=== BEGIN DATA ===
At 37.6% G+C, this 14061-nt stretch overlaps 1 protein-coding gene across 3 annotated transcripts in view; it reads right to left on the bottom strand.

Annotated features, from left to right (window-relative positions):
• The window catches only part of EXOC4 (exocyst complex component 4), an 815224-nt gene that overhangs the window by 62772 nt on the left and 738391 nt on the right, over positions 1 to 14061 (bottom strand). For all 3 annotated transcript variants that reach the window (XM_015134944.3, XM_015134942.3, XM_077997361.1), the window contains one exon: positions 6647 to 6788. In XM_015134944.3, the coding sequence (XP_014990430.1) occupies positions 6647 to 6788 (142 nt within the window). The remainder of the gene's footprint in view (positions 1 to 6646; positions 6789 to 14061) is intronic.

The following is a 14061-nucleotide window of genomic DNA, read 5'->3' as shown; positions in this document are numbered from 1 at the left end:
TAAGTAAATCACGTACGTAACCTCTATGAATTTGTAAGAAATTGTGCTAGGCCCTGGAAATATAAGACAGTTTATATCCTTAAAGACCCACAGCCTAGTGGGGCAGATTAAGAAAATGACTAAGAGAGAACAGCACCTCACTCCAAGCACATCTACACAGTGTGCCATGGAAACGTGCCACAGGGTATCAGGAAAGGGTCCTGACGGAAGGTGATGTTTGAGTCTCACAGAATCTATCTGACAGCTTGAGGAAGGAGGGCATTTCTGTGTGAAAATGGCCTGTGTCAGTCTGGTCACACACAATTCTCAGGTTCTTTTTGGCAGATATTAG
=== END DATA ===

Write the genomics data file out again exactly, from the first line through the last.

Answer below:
At 37.6% G+C, this 14061-nt stretch overlaps 1 protein-coding gene across 3 annotated transcripts in view; it reads right to left on the bottom strand.

Annotated features, from left to right (window-relative positions):
• The window catches only part of EXOC4 (exocyst complex component 4), an 815224-nt gene that overhangs the window by 62772 nt on the left and 738391 nt on the right, over positions 1 to 14061 (bottom strand). For all 3 annotated transcript variants that reach the window (XM_015134944.3, XM_015134942.3, XM_077997361.1), the window contains one exon: positions 6647 to 6788. In XM_015134944.3, the coding sequence (XP_014990430.1) occupies positions 6647 to 6788 (142 nt within the window). The remainder of the gene's footprint in view (positions 1 to 6646; positions 6789 to 14061) is intronic.

The following is a 14061-nucleotide window of genomic DNA, read 5'->3' as shown; positions in this document are numbered from 1 at the left end:
TAAGTAAATCACGTACGTAACCTCTATGAATTTGTAAGAAATTGTGCTAGGCCCTGGAAATATAAGACAGTTTATATCCTTAAAGACCCACAGCCTAGTGGGGCAGATTAAGAAAATGACTAAGAGAGAACAGCACCTCACTCCAAGCACATCTACACAGTGTGCCATGGAAACGTGCCACAGGGTATCAGGAAAGGGTCCTGACGGAAGGTGATGTTTGAGTCTCACAGAATCTATCTGACAGCTTGAGGAAGGAGGGCATTTCTGTGTGAAAATGGCCTGTGTCAGTCTGGTCACACACAATTCTCAGGTTCTTTTTGGCAGATATTAG